Wild Turkey Rye 101: Kentucky Straight Rye Whiskey, no age statement, 50.5%, $30
Russell’s Reserve Rye: Kentucky Straight Rye Whiskey, aged 6 years, 45.0%, $45
Wild Turkey Rye 81: Kentucky Straight Rye Whiskey, no age statement, 40.5%, $23
In my last post I took a look at what can happen if a distiller produces too much whiskey. The end result is older whiskey at suppressed prices and potentially shutting down operations for some length of time if the situation isn’t corrected quickly enough. There was a period where the whole industry went through this cycle. Whiskey drinkers may not have recognized it at the time, but the late 70’s through the 80’s was a great era for them; underpriced, extra-aged whiskey was bountiful in those years.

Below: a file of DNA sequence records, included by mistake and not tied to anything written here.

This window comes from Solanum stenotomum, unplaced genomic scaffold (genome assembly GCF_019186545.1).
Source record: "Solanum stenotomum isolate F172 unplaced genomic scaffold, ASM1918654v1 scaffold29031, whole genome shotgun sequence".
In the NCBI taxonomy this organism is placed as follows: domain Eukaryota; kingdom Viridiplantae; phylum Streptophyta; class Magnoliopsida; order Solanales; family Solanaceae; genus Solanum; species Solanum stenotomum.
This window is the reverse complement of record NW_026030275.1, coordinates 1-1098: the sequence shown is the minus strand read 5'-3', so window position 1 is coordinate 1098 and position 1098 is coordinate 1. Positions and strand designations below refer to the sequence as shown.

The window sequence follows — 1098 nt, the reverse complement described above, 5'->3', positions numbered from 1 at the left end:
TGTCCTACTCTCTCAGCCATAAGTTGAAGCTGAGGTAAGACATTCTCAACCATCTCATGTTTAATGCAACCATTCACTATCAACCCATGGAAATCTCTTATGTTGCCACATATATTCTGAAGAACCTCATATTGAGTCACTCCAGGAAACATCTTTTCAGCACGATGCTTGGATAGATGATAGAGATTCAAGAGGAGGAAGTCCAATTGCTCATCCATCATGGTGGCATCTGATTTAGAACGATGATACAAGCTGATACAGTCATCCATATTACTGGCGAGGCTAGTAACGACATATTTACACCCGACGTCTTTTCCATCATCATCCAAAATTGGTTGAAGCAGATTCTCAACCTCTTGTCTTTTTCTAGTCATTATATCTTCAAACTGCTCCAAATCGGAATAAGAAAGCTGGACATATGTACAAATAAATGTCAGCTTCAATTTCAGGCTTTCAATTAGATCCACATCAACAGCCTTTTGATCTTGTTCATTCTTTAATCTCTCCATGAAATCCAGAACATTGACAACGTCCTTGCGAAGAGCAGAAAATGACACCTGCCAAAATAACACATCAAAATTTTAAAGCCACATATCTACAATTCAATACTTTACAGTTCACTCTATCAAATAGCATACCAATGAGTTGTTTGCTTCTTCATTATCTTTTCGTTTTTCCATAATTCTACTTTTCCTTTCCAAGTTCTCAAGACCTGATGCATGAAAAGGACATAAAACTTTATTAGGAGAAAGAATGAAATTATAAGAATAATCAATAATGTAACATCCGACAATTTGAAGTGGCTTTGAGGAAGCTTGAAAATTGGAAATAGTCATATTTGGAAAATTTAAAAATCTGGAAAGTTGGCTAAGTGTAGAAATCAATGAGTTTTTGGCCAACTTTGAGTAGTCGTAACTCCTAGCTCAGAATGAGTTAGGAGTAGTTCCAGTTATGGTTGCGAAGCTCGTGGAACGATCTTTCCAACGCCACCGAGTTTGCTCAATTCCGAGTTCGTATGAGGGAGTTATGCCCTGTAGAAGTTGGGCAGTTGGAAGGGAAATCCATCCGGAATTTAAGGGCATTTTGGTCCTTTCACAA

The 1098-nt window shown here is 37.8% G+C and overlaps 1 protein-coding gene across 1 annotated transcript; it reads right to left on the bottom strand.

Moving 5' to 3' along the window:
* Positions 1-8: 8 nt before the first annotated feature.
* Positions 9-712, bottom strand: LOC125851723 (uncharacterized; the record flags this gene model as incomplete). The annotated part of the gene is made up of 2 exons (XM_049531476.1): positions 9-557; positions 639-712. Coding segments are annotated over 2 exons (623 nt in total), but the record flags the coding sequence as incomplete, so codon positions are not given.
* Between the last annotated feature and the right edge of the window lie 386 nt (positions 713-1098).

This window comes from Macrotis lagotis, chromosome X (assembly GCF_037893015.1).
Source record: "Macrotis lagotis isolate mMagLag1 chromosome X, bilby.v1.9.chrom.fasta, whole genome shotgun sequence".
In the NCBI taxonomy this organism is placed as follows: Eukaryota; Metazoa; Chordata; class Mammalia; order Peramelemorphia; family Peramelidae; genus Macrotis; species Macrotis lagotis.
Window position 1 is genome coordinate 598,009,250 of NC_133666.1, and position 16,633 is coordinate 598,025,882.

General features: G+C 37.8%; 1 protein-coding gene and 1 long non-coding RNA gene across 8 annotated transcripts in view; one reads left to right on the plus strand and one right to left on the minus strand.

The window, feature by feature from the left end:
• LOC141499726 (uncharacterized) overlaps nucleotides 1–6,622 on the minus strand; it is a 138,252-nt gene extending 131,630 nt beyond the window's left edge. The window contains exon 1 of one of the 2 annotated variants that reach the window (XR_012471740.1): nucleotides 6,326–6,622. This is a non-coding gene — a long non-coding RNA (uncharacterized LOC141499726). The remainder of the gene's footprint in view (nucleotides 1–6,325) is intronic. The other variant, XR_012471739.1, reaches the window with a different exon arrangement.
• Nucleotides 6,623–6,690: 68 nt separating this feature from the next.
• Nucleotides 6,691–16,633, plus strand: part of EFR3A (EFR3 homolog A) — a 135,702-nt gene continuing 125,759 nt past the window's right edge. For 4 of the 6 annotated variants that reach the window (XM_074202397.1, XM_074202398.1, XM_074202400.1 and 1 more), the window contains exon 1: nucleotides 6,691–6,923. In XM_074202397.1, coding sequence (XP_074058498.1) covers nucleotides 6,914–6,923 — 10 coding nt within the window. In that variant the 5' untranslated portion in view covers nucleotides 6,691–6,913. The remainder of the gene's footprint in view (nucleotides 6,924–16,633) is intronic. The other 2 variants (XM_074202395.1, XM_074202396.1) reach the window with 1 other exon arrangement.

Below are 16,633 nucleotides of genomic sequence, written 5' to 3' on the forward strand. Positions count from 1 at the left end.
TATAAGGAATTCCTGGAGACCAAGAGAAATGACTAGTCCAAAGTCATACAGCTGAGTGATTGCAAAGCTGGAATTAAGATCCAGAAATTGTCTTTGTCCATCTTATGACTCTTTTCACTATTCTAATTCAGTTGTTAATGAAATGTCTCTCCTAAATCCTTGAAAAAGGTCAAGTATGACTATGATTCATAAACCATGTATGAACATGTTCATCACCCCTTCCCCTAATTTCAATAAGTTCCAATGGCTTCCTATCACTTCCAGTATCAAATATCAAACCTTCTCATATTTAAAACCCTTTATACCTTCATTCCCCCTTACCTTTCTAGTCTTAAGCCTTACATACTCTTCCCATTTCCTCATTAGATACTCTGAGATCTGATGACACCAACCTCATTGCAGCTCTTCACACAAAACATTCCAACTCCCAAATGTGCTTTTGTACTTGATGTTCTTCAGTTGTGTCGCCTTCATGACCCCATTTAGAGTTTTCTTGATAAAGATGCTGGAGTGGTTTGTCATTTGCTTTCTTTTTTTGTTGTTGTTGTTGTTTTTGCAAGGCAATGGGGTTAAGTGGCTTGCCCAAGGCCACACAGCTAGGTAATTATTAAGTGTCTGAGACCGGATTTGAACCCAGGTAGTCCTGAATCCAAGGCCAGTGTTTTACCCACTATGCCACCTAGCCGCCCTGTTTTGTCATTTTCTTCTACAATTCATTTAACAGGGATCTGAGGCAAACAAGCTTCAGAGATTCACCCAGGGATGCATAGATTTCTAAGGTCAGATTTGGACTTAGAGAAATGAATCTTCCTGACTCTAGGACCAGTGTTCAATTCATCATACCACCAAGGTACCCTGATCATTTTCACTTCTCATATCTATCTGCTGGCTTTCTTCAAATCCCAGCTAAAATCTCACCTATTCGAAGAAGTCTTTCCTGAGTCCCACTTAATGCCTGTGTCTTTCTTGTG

Of course that is far from an ideal scenario for the producers who are struggling to remain profitable, so it’s understandable why distillers didn’t ramp up production too quickly in the early part of the current boom. But now that demand for whiskey has continued to grow unabated for a surprising number of years, we’ve gotten to a point where no one has enough whiskey.
In such a situation, producers who had been operating below capacity can just turn up the wick, but they still have to wait for the whiskey to age. For the ones who need to add infrastructure in order to increase output, they also have to wait the additional time needed for permitting and construction.